Back to article index


Photo by Polish photographer Paweł Fijałkowski
Free stock photo obtained from

And then?  Would it not be reasonable for the observer to take a step towards observing himself?  If the HYPOTHESIS, placed before observation, is a prelude to the return of the reason that determines experience, that hypothesis is now beginning - as it enters into magnitudes that are so enormously beyond the human scale - to come strangely close to the essence of SIGHT, the sense that informs all the faculties and means of expression of the intellect.  The observer, without realising it, is now observing his own SIGHT in the most intimate of its operations.  The observer is observing himself !  Man looking into man without recognising him.  How can such a thing be possible?  Simply because the observer sees his sight passively, operating in the void, without the voluntary impulse of reason, without an end, without that will to act which gives the act its direction, the human act, the experience in which and through which man, from the lower plane of his potentiality, arrives towards this end - the pure act, light. 

To turn towards oneself, to see oneself as a man, is, once again, to assume the mastery of one‘s own person.  It is, in the end, to know oneself.  That we should be able to count our bones and muscles, to understand the position and role of each of our own organs - that isn’t enough to know oneself.  What is absolutely necessary is to know what is not accessible to the senses - the cause of those moral and spiritual values which are nowadays generally recognised as having been lost.  But those values cannot be seen from the outside.  They are the fruit of an experience that occurs from within.  REASON is the first of these values that has to be recovered.  Its power over ourselves has to be restored.  Reason, which once again becomes responsible, which knows how to distinguish good and evil, which does not at all depend for its existence on any observation of the external world, which has no need for sensations that are always dubious to learn what it knows.  Reason, which is not located in the body, but in the soul, which has its own innate faculties - Memory, Will, Understanding.  Memory of what is on high, of the pure act, perfection, form, light;  the Understanding, the intelligence, of this light, this form, this perfection, this pure act, which no-one has seen, though everyone is bathed in it from the moment of their first appearance in the world; and the Will that enables it, freely, to act of itself in the direction of what is on high.  There are, then, many good reasons why Reason should guide man’s experience for the good, should prevent it from turning against his interest, and should remind him every moment that the end of his existence is either his salvation or his fall.  Reason cannot allow the memory to be encumbered with the weight of corporeal accidents, earthly things, for it knows that that would only darken it, preventing the true light from entering in.  Nor can it permit the corruption of the will, that the soul should submit to wave after wave of suggestions coming from outside, that man should, in short, give himself up to the indolent attitude of the observer who has renounced both his liberty and his sense of responsibility.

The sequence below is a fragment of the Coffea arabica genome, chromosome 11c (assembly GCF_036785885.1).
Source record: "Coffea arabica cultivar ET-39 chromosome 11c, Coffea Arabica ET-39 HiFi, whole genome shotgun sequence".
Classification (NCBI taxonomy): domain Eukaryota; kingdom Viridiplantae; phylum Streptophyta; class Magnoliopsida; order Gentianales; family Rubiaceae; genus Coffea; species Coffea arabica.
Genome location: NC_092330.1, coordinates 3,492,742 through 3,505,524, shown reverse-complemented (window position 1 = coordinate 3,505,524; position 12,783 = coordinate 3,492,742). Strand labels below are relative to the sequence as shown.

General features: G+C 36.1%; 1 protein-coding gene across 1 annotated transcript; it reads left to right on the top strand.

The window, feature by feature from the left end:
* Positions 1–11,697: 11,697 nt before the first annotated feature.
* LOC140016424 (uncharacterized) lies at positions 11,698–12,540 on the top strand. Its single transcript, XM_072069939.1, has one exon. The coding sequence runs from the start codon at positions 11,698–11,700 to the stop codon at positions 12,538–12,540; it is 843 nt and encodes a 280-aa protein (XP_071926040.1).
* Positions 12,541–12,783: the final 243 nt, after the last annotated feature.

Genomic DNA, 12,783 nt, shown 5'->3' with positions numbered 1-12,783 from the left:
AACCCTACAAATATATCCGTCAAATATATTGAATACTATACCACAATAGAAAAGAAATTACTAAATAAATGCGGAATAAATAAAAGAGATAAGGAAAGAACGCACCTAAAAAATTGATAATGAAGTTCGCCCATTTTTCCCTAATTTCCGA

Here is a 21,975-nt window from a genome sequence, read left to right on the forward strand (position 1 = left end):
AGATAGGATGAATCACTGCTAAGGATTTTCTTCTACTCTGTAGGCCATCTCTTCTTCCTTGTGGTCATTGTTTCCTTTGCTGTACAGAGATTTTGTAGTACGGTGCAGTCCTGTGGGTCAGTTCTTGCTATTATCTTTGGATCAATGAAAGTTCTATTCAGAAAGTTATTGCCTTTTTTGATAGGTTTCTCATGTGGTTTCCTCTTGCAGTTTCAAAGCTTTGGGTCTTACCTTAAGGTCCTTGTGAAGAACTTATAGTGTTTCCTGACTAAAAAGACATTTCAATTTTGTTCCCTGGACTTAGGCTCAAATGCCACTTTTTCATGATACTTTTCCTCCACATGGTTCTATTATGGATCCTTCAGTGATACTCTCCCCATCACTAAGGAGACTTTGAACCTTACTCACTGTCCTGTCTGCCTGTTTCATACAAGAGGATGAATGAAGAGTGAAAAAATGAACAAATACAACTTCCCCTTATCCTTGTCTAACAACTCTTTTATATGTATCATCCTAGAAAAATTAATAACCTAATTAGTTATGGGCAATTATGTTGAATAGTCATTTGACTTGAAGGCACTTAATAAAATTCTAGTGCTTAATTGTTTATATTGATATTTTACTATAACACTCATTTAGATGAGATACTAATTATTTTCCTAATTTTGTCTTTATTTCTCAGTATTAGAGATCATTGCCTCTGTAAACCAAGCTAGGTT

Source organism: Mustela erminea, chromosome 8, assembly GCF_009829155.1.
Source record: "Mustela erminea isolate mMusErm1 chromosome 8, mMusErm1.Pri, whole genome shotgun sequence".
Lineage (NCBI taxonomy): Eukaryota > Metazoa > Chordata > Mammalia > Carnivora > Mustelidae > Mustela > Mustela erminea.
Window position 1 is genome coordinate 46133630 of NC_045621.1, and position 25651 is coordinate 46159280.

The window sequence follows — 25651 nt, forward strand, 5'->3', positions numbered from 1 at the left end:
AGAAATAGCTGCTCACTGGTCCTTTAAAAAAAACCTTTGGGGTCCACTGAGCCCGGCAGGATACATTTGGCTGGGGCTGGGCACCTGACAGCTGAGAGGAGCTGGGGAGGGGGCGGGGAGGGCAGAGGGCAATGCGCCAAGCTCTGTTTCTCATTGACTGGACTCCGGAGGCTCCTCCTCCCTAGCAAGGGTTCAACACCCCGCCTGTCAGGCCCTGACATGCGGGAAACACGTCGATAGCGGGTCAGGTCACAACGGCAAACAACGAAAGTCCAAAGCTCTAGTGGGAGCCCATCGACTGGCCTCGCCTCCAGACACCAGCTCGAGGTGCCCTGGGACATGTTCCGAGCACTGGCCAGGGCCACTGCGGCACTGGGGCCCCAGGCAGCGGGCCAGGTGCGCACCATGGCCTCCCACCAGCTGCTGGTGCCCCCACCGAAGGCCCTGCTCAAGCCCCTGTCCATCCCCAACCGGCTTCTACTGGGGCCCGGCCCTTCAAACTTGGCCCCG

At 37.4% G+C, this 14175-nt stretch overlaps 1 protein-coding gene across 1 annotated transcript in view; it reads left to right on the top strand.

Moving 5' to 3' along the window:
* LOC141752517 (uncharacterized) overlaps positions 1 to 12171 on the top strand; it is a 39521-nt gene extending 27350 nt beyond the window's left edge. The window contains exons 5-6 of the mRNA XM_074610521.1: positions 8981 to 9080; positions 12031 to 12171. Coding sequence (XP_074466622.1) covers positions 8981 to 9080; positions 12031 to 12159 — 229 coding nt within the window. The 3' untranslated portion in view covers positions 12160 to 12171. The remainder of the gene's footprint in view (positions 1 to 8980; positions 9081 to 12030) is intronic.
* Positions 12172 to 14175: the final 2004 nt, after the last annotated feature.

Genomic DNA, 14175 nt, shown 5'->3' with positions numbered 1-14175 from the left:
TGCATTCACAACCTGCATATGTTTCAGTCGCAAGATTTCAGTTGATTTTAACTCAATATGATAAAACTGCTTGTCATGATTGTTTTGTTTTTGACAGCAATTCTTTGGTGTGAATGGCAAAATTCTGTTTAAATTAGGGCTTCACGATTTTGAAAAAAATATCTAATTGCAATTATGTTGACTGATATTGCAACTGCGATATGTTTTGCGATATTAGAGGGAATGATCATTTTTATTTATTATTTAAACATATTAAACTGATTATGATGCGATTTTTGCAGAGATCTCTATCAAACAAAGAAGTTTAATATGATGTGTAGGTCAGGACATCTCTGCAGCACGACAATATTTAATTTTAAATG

Reason.  It is the living experience of the rainbow which testifies to it.  But, ever since the thirteenth century, the West has lost the secret of the rainbow.  It has thus lost the secret of that true culture which is not an external acquirement, nor encyclopaedic in its scope, nor the fruit of practical applications, but is based on an act by which man assumes the consciousness of himself.  Since we have mixed everything up - what is on the level of the senses with what is on the level of memory; the bodily, concrete things with pure abstraction; living movement which is continuous with mechanical agitation made up of a series of more or less perceptible shocks; talent with state of mind; quantity with quality; the absolute with the relative - now, for all his high opinion of himself, man is being forced to incline before the menaces that threaten him and so he demands the return of Man - the return of the moral and spiritual man - in the hopes of thereby saving something of this accumulation of material riches which is coming apart and disappearing in his hands.